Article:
In the field of copyright law, as Burkhart Goebel, Lovell’s IP partner, comments, the European Court of Justice will shortly issue its decision as to whether or not article 25 of the Spanish Copyright Act on private copy is in accordance with Directive 2001/29. “The decision will set out the limits of the exception to the reproduction right of authors and will produce an impact in Spain where collecting societies and the IT industry have been fighting over this issue during the last five years.” Uría Menéndez’s Agustín González notes a rise in judicial proceedings because of this gap in the definition of fair copying.
The big unknown for IP practitioners is what impact the forthcoming European framework for pan- European Patent Litigation Arrangement (EPLA) will have on infringement and revocation actions.
Luis Fernández-Novoa, Head of Madrid-based Howrey Martínez Lage’s recently established IP practice, reports that the EC has recommended to the European Council the negotiation and adoption of an agreement that would create the so-called Unified Patent Litigation.
“If the unified system is adopted, I believe that it could reduce significantly the number of cases, as there would be an increase in costs and burdens currently associated with patent litigation, particularly for small and medium size companies (SMEs),” he says.
As Patricia Koch, Head of Litigation at Spanish national IP firm Herrero & Asociados notes: ‘We expect the new Arrangement to be very positive for large companies but we are still waiting to see how some of the matters under discussion are resolved before we will know if our medium-sized companies will benefit from it.’
João Miranda de Sousa, Head of IP at Garrigues, agrees. “The EPLA and the updated Proposal for a Regulation on the Community Patent are ambitious and necessary projects to tackle the complexity of the current patent legal framework.’
Looking forward, IP specialists see growth in brand protection because of the need for stronger marketing activities, further enforcement of IP rights because of the continued increase in counterfeiting and more emphasis on patent enforcement, particularly in the pharmaceutical sector because of the growing introduction of generic medicines.
However, there is a growing awareness that there is a convergence underway between innovators and generic producers and so recourse to litigation may decrease noticeably with the passage of time. A new challenge will come with the digitisation of books and news, which is expected to generate further conflict over authors’ rights.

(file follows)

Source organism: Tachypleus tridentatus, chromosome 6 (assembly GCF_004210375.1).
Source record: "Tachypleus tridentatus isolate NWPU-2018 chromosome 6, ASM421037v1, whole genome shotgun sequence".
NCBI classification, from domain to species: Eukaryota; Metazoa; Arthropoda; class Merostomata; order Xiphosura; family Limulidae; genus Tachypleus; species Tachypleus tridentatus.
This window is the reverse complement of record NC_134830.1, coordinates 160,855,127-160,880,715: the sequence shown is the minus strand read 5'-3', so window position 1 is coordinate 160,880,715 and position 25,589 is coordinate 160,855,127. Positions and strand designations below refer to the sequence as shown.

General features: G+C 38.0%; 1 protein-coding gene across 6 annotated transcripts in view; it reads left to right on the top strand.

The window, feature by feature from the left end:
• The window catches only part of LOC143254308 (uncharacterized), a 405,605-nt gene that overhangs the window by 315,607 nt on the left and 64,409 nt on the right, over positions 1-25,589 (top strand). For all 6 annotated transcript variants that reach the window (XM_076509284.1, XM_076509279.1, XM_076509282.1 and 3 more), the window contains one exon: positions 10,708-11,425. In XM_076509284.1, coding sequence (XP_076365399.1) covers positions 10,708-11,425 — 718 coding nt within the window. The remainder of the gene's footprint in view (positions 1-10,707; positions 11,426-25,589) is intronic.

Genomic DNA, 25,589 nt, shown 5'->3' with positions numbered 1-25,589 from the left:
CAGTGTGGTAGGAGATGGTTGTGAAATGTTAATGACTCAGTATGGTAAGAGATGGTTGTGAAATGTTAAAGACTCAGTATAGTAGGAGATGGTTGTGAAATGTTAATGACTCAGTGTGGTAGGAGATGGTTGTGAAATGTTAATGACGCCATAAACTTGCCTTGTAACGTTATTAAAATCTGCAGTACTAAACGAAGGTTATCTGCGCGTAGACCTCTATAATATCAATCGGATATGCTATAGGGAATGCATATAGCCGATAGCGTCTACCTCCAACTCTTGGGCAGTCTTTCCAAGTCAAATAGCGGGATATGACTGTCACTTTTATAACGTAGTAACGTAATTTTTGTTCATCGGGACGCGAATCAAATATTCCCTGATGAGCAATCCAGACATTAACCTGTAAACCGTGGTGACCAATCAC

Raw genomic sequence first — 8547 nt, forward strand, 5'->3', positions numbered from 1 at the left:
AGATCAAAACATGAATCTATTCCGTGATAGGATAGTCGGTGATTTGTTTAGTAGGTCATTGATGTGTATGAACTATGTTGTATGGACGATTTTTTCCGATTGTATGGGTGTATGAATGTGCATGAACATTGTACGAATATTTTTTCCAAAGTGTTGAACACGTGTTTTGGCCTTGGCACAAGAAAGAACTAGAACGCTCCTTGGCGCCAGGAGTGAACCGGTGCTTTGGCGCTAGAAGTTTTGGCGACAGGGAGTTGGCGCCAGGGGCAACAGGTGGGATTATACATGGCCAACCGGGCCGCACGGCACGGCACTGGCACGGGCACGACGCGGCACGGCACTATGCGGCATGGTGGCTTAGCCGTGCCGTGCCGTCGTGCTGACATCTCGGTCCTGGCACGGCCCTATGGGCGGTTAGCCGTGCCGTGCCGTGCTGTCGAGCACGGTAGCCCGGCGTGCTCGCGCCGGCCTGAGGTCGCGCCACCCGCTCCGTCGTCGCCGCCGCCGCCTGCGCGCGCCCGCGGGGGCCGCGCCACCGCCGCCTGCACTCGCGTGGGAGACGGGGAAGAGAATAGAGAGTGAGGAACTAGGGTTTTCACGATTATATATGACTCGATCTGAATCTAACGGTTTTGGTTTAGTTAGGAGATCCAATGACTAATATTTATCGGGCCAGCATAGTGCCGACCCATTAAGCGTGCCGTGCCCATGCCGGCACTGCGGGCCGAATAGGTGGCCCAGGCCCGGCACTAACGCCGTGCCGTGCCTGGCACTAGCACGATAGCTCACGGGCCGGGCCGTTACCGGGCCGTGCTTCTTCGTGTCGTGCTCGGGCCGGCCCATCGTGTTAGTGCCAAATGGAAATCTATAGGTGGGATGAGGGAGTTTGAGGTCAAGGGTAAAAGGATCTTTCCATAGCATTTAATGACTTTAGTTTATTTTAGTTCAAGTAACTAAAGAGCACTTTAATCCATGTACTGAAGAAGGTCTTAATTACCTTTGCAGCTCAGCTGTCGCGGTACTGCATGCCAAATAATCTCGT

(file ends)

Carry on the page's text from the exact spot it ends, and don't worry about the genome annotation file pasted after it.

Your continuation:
Life Sciences see more government pressure
While the emphasis on the Life Sciences sector has swung to one of collaboration, lawyers say they have seen a rise in the pressure being applied by central and regional governments as well as the EC to reduce expenditure by health authorities. Some major pharmaceutical companies have already decided to abandon or reduce their activity in the Iberian market as a result.
Portugal has approved a law that allows the sale of medicines in single doses, while there has also been a change in the legal provisions applicable to parallel imports. Ana Menéres, Life Sciences partner at Cuatrecasas Gonçalves Pereira, says that “It is difficult to predict if these legal changes will affect our clients’ business in a negative way.”
Further changes in the pricing and reimbursement regimes for medicines were held up by the Portuguese General Election, as Paolo Pinheiro, partner at Vieira de Almeida, notes. Teresa Paz-Ares, Uría Menéndez’s Health partner also comments on state intervention. ‘Pricing and reimbursement decisions in crisis periods tend to be increasingly restrictive, which gives rise to more litigation against such decisions,’ she says.
Future prospects look positive. In Portugal more litigation and regulatory intervention is anticipated. Miguel Gorjão-Henriques, partner at Sérvulo, notes that ‘Through advising an institutional client it has been seen that the relation between innovation and competition is still a growing area, as the EC’s investigation into the sector reveals.’
Lovell’s partner Alex Dolmen expects to see a trend towards private investments and funding in R&D, start-ups and university spin-outs. He remarks: “The tremendous expertise and R&D capabilities of Spanish researchers and hospitals will undoubtedly attract investment money from the private sector. This will then provide a solid platform for large-scale roll-out of successful products, joint ventures with major multinationals or even IPOs. There will be interesting opportunities for law firms in the mid-term.”